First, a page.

began to astonish those who conversed with him by the singularity of his discourses. And this he did in dependence on the precepts of Aristotle’s Categories; there is a book of that name, the scope of which he neither himself perceived, nor had been enlightened on by intercourse with learned persons: so that he was little aware that he was framing fallacious arguments to perplex and deceive himself. For Aristotle had composed this work to exercise the ingenuity of his young disciples, and to confound by subtle arguments the sophists who affected to deride philosophy. Wherefore the Ephectic academicians, who expound the writings of Plato and Plotinus, censure the vain subtlety which Aristotle has displayed in that book: but Aëtius, who never had the advantage of an academical preceptor, adhered to the sophisms of the Categories. For this reason he was unable to comprehend how there could be generation without a beginning, and how that which was begotten can be co-eternal with him who begat. In fact, Aëtius was a man of so superficial attainments, and so little acquainted with the sacred Scriptures, and so extremely fond of caviling, a thing which any clown might do, that he had never carefully studied those ancient writers who have interpreted the Christian oracles; wholly rejecting Clemens and Africanus and Origen, men eminent for their information in every department of literature and science. But he composed epistles both to the emperor Constantius, and to some other persons, wherein he interwove tedious disputes for the purpose of displaying his sophisms. He has therefore been surnamed Atheus. But although his doctrinal statements were similar to those of the Arians, yet from the abstruse nature of his syllogisms, which they were unable to comprehend, his associates in Arianism pronounced him a heretic. Being for that reason expelled from their church, he pretended to have separated himself from their communion. Even in the present day there are to be found some who from him were formerly named Aëtians, but now Eunomians. For some time later Eunomius, who had been his amanuensis, having been instructed by his master in this heretical mode of reasoning, afterwards became the head of that sect. But of Eunomius we shall speak more fully in the proper place. (trans. NPNF2, vol. 2)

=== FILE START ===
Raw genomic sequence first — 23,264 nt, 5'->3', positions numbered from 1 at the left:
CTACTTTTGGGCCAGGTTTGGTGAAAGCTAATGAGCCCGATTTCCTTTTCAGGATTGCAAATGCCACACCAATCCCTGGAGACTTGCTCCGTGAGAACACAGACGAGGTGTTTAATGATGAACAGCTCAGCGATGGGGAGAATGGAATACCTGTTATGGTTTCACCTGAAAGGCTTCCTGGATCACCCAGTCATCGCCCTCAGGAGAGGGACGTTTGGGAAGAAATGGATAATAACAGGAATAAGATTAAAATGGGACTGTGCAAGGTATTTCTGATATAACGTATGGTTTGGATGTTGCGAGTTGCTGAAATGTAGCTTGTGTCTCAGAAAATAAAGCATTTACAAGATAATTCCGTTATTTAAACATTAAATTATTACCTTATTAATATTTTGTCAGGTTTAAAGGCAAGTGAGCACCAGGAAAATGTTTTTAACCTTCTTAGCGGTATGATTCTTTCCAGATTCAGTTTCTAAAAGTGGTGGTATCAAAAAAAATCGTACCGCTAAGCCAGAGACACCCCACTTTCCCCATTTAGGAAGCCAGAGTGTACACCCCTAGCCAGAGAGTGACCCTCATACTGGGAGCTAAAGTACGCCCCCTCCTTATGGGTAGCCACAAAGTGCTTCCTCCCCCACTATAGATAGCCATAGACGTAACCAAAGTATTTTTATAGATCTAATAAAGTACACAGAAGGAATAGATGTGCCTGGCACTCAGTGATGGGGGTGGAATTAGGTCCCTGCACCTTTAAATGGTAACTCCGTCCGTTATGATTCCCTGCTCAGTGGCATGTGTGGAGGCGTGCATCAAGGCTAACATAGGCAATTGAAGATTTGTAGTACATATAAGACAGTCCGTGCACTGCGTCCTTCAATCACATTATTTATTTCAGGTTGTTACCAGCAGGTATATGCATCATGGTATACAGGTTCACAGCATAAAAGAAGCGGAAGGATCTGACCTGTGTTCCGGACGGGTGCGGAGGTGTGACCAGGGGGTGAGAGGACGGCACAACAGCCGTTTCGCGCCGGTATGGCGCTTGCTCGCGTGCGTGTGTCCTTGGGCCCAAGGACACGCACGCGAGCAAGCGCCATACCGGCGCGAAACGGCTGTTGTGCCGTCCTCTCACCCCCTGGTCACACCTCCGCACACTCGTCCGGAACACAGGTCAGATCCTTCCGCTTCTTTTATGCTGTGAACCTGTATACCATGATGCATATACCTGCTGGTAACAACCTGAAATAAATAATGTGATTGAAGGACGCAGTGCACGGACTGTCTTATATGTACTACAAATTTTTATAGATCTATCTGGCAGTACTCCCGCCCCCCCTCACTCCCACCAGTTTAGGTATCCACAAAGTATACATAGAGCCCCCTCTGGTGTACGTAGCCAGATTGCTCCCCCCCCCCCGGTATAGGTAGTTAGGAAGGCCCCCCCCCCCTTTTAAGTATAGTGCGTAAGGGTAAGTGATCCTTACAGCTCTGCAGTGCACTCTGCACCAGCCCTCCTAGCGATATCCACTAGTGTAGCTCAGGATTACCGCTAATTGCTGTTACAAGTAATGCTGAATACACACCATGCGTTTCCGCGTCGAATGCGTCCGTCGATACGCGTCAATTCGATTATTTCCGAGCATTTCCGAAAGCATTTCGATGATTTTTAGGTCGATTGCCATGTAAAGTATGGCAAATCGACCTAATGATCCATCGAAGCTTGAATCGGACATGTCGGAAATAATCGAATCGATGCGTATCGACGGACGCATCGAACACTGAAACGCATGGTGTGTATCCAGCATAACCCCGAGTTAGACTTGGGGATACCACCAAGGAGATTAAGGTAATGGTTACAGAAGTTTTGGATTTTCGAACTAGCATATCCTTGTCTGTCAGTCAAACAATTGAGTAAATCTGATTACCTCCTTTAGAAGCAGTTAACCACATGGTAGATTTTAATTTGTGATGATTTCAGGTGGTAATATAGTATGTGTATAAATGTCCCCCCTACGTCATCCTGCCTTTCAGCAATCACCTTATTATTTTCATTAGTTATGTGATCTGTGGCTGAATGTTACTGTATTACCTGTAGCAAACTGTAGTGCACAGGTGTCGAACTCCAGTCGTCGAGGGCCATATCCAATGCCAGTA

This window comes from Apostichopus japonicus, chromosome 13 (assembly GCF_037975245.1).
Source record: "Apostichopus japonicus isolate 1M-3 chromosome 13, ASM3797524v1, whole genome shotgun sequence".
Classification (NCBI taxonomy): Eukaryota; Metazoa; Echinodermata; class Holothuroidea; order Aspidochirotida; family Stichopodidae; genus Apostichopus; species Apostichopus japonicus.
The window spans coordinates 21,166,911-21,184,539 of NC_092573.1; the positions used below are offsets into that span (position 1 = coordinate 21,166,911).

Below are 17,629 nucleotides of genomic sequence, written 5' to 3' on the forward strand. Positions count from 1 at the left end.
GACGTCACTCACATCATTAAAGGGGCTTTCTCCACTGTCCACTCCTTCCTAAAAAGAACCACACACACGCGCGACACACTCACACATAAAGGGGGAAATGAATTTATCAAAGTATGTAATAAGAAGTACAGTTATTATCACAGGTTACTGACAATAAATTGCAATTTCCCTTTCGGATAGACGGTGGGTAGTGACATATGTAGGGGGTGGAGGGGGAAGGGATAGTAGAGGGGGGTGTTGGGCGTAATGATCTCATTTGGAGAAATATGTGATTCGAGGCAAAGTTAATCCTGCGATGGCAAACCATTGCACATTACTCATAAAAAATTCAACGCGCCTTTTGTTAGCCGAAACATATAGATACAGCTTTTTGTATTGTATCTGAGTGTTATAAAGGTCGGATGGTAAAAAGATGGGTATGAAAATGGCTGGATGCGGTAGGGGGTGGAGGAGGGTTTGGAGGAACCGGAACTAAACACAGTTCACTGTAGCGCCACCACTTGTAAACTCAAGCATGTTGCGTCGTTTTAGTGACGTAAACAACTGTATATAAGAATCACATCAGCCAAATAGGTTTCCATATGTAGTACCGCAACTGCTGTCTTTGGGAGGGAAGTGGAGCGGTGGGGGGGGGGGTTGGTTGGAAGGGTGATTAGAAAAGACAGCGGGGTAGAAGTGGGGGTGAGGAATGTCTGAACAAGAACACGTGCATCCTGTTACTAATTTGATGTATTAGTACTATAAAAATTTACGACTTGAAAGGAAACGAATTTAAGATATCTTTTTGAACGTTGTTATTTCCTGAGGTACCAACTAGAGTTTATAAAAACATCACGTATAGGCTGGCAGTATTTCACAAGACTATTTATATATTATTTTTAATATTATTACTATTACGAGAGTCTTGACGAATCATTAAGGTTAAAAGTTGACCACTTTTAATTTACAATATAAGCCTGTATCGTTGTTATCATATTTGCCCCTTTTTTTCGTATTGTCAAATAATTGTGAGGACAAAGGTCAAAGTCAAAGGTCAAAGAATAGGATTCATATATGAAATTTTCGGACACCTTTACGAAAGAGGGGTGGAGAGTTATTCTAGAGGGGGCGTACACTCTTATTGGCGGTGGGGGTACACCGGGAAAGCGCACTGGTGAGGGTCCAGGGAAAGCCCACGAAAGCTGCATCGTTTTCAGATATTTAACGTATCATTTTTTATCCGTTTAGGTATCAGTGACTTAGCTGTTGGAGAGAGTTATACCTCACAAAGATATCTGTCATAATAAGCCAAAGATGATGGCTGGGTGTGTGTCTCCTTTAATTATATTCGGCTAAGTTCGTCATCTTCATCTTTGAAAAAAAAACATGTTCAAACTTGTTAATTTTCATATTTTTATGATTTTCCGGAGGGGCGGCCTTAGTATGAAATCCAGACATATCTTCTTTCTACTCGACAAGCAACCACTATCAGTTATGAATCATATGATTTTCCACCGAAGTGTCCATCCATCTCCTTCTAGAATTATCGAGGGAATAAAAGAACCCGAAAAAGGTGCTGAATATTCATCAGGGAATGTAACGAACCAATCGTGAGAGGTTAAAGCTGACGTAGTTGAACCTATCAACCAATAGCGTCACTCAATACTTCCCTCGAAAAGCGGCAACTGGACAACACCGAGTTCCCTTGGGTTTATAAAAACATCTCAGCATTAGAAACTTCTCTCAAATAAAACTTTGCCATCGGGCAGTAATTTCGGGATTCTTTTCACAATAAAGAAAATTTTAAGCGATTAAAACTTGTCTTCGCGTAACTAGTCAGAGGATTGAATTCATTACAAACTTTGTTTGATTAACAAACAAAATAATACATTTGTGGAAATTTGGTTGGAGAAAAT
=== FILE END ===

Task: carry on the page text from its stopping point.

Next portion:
Aetius is thus said to be the teacher of Eunomius, who is accused by the famous Cappadocian Fathers (Gregory of Nazianzus, Basil of Caesarea, Gregory of Nyssa) of being a logic-chopper. Eunomius is one of the most purely logical and reason-driven of the various persons called ‘Arian’. Here we see the concern that many ancient Christians had with pure reason. Aetius’ chief problem, from the way Socrates describes him, is his dependence upon Aristotle. He has treated the Categories almost as a divine book of truth to which all ways of thinking should be subsumed.